Clinical Outcomes at One-year Follow-up for Patients With Surgical Site Infection After Spinal Fusion

Brian A. Karamian, MD; Jennifer Mao, BS, MBA,Gregory R. Toci, BS; Mark J. Lambrechts, MD; Jose A. Canseco, MD, PhD; Mahir A. Qureshi, BS; Olivia Silveri, BS; Paul D. Minetos, MD, MBA; Jack I. Jallo, MD, PhD; Srinivas Prasad, MD, MS; Joshua E. Heller, MD; Ashwini D. Sharan, MD; James S. Harrop, MD; Barrett I. Woods, MD; Ian David Kaye, MD; Alan Hilibrand, MD; Christopher K. Kepler, MD, MBA; Alexander R. Vaccaro, MD, PhD; Gregory D. Schroeder, MD


Spine. 2022;47(15):1055-1061. 

In This Article

Abstract and Introduction


Study Design: Retrospective case-control study.

Objective: To compare health-related quality of life outcomes at one-year follow-up between patients who did and did not develop surgical site infection (SSI) after thoracolumbar spinal fusion.

Summary of Background Data: SSI is among the most common healthcare-associated complications. As healthcare systems increasingly emphasize the value of delivered care, there is an increased need to understand the clinical impact of SSIs.

Materials and Methods: A retrospective 3:1 (control:SSI) propensity-matched case-control study was conducted for adult patients who underwent thoracolumbar fusion from March 2014 to January 2020 at a single academic institution. Exclusion criteria included less than 18 years of age, incomplete preoperative and one-year postoperative patient-reported outcome measures, and revision surgery. Continuous and categorical data were compared via independent t tests and χ 2 tests, respectively. Intragroup analysis was performed using paired t tests. Regression analysis for Δ patient-reported outcome measures (postoperative minus preoperative scores) controlled for demographics. The α was set at 0.05.

Results: A total of 140 patients (105 control, 35 SSI) were included in final analysis. The infections group had a higher rate of readmission (100% vs. 0.95%, P<0.001) and revision surgery (28.6% vs. 12.4%, P=0.048). Both groups improved significantly in Physical Component Score (control: P=0.013, SSI: P=0.039), Oswestry Disability Index (control: P<0.001, SSI: P=0.001), Visual Analog Scale (VAS) Back (both, P<0.001), and VAS Leg (control: P<0.001, SSI: P=0.030). Only the control group improved in Mental Component Score (P<0.001 vs. SSI: P=0.228), but history of a SSI did not affect one-year improvement in ΔMCS-12 (P=0.455) on regression analysis. VAS Leg improved significantly less in the infection group (−1.87 vs. −3.59, P=0.039), which was not significant after regression analysis (β=1.75, P=0.050).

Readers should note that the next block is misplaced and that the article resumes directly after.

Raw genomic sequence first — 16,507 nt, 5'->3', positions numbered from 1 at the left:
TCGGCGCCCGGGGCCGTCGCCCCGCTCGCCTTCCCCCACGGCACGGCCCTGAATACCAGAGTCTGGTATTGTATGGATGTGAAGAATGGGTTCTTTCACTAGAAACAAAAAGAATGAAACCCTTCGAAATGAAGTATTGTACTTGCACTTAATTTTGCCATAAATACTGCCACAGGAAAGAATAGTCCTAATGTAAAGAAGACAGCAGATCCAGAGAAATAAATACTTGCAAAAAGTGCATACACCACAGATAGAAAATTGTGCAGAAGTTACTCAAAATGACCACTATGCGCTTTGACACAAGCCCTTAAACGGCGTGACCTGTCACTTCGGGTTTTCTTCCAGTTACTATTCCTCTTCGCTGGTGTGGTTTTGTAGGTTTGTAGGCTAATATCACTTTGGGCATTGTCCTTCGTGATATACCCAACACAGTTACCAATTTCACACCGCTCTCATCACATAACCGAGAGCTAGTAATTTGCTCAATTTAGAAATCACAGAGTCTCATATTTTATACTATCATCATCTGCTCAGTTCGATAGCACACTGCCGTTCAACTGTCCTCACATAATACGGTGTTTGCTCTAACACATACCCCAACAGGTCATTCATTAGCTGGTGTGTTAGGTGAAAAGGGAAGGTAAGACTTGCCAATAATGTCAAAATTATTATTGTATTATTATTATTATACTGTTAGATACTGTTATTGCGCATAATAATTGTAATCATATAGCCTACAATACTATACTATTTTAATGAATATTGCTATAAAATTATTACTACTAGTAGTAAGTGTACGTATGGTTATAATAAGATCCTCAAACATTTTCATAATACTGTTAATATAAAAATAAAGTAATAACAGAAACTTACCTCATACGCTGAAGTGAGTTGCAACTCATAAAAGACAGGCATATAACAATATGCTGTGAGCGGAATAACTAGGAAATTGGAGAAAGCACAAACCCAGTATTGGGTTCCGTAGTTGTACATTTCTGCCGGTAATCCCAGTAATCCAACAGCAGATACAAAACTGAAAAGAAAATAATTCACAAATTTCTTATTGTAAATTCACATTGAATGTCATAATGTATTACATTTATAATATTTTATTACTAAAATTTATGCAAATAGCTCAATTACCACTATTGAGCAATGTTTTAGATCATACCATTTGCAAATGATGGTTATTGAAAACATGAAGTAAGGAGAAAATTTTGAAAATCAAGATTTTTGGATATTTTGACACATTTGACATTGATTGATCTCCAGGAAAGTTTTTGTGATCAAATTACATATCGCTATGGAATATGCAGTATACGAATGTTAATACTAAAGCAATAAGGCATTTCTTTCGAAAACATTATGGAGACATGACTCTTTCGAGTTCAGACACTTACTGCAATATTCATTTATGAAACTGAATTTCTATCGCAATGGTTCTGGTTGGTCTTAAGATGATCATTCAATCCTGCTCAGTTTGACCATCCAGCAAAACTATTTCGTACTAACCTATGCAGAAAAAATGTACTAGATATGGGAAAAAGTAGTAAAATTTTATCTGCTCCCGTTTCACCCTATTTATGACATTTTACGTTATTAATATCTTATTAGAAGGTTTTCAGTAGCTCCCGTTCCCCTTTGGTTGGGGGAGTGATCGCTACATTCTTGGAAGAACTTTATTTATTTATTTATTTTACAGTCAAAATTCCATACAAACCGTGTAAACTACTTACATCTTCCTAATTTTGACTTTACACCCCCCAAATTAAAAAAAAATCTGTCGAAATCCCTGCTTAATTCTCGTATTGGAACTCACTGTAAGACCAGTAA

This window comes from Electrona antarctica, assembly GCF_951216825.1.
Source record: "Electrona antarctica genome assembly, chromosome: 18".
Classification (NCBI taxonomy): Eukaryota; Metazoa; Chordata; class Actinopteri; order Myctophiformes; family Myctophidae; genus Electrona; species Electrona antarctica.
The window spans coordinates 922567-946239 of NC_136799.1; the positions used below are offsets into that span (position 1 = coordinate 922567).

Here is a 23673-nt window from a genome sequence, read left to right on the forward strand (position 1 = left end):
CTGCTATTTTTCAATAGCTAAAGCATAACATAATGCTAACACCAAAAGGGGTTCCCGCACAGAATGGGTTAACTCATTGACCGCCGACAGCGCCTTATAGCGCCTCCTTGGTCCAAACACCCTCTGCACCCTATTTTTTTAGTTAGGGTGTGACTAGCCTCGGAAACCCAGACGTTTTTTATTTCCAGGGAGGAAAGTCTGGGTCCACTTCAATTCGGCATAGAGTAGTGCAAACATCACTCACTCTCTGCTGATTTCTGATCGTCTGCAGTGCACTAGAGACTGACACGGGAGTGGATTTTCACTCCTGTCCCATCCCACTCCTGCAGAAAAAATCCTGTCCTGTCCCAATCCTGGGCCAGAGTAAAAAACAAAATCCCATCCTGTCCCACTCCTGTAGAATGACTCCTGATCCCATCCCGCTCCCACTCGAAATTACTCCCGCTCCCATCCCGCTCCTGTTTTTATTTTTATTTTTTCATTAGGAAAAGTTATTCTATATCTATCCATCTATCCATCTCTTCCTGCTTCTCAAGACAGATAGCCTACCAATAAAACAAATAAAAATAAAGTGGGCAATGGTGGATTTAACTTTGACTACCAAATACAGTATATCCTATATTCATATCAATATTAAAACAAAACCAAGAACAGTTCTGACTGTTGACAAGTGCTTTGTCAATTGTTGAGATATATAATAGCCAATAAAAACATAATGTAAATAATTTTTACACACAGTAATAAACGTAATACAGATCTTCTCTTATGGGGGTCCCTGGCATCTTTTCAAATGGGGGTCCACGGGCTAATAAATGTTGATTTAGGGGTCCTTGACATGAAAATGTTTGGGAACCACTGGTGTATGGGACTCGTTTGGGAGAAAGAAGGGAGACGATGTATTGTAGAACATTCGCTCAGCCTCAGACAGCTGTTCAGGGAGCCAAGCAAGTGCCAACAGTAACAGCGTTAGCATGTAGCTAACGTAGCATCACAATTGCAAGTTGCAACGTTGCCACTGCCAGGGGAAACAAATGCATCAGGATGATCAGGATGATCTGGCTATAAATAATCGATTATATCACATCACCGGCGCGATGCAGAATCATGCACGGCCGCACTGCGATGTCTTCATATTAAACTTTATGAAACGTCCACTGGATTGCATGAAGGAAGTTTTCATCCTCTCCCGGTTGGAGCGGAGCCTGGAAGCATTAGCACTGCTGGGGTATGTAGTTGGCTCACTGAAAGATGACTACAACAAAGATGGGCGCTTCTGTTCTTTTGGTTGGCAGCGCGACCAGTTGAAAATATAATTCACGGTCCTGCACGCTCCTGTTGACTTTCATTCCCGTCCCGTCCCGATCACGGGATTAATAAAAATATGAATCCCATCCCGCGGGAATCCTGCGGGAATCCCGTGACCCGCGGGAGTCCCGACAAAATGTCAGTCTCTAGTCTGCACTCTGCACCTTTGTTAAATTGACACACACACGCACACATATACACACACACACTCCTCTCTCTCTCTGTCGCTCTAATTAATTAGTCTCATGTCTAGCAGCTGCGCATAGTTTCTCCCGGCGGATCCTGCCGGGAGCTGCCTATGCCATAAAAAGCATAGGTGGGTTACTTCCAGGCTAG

Conclusion: Development of SSI after thoracolumbar fusion resulted in increased revision rates but did not influence patient improvement in one-year pain, functional disability, or physical and mental health status.


Elective lumbar spine surgery is often performed for the management of pain and functional disability due to spinal stenosis, spondylolisthesis, or disk herniations. The rate of these surgeries has increased 62.3% over the last decade (2004–2015).[1–5] Surgical site infections (SSIs) are among the most common healthcare-associated complications, with the prevalence of SSI after spine surgery ranging from 0.5% to 18%.[6–8] SSIs can be superficial (i.e., involving the subcutaneous tissues) or deep (i.e., involving the fascial and muscle layers).[9] Several factors including advanced age, immunosuppression, operative duration, dependent functional status, spinal instrumentation, and staged procedures have been shown to be associated with an increased risk of postoperative infection after spine surgery.[8,10–13] Given the morbidity, mortality, and healthcare expenditure associated with SSI, significant focus has been placed on addressing modifiable risk factors including smoking cessation, tight glycemic control, and antibiotic prophylaxis to decrease the risk for adverse outcomes.[14–18] Patients who develop SSI following spine surgery often have longer lengths of stay, greater risk of reoperation and 30-day mortality, and higher complication rates.[12]

While adverse surgical outcomes following SSI are well studied, the effects of postoperative infection on patient-reported outcomes remain to be elucidated.[19,20] Interpretation of previous studies on outcomes after spinal infection is challenging secondary to variability in outcomes assessments, inconsistencies in the definition of infection, and limited sample sizes.[19–21] As healthcare systems increasingly emphasize the value of delivered care, there is an increased need to understand the clinical impact of SSI on functional disability, pain, and health-related quality of life after spine surgery. The purpose of this study is to compare one-year patient-reported outcomes of patients who did and did not develop SSI after thoracolumbar fusion.